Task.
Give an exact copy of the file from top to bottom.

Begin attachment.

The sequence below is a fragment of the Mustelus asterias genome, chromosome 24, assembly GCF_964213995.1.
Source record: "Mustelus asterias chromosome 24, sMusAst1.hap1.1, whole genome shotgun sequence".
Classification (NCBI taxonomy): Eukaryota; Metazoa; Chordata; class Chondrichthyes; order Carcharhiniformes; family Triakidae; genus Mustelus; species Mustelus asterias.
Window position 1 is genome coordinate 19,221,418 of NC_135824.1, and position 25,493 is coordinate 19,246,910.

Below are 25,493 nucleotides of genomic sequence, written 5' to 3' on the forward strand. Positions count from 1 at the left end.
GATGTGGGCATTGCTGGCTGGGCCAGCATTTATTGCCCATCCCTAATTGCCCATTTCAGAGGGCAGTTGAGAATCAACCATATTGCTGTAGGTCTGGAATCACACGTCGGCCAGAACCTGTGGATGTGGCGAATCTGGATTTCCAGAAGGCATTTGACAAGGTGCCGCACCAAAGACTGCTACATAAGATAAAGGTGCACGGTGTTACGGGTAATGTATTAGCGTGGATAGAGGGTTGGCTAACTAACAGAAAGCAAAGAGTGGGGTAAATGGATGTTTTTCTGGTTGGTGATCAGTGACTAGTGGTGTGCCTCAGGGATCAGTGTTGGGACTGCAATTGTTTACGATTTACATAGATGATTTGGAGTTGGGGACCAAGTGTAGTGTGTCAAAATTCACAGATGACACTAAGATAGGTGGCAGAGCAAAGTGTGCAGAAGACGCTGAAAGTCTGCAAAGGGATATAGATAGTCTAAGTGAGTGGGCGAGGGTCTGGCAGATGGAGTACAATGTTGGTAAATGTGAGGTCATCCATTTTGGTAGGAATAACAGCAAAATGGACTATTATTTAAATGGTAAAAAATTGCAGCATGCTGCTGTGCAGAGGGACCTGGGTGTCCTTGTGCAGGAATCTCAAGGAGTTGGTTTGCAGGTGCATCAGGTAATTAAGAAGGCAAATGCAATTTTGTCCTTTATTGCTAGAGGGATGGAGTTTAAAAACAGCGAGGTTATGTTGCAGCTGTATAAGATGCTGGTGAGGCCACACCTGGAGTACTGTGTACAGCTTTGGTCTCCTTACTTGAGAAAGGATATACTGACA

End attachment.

The sequence below is a fragment of the Mustelus asterias genome, chromosome 24, assembly GCF_964213995.1.
Source record: "Mustelus asterias chromosome 24, sMusAst1.hap1.1, whole genome shotgun sequence".
Classification (NCBI taxonomy): Eukaryota; Metazoa; Chordata; class Chondrichthyes; order Carcharhiniformes; family Triakidae; genus Mustelus; species Mustelus asterias.
Window position 1 is genome coordinate 19,221,418 of NC_135824.1, and position 25,493 is coordinate 19,246,910.

Below are 25,493 nucleotides of genomic sequence, written 5' to 3' on the forward strand. Positions count from 1 at the left end.
GATGTGGGCATTGCTGGCTGGGCCAGCATTTATTGCCCATCCCTAATTGCCCATTTCAGAGGGCAGTTGAGAATCAACCATATTGCTGTAGGTCTGGAATCACACGTCGGCCAGAACCTGTGGATGTGGCGAATCTGGATTTCCAGAAGGCATTTGACAAGGTGCCGCACCAAAGACTGCTACATAAGATAAAGGTGCACGGTGTTACGGGTAATGTATTAGCGTGGATAGAGGGTTGGCTAACTAACAGAAAGCAAAGAGTGGGGTAAATGGATGTTTTTCTGGTTGGTGATCAGTGACTAGTGGTGTGCCTCAGGGATCAGTGTTGGGACTGCAATTGTTTACGATTTACATAGATGATTTGGAGTTGGGGACCAAGTGTAGTGTGTCAAAATTCACAGATGACACTAAGATAGGTGGCAGAGCAAAGTGTGCAGAAGACGCTGAAAGTCTGCAAAGGGATATAGATAGTCTAAGTGAGTGGGCGAGGGTCTGGCAGATGGAGTACAATGTTGGTAAATGTGAGGTCATCCATTTTGGTAGGAATAACAGCAAAATGGACTATTATTTAAATGGTAAAAAATTGCAGCATGCTGCTGTGCAGAGGGACCTGGGTGTCCTTGTGCAGGAATCTCAAGGAGTTGGTTTGCAGGTGCATCAGGTAATTAAGAAGGCAAATGCAATTTTGTCCTTTATTGCTAGAGGGATGGAGTTTAAAAACAGCGAGGTTATGTTGCAGCTGTATAAGATGCTGGTGAGGCCACACCTGGAGTACTGTGTACAGCTTTGGTCTCCTTACTTGAGAAAGGATATACTGACA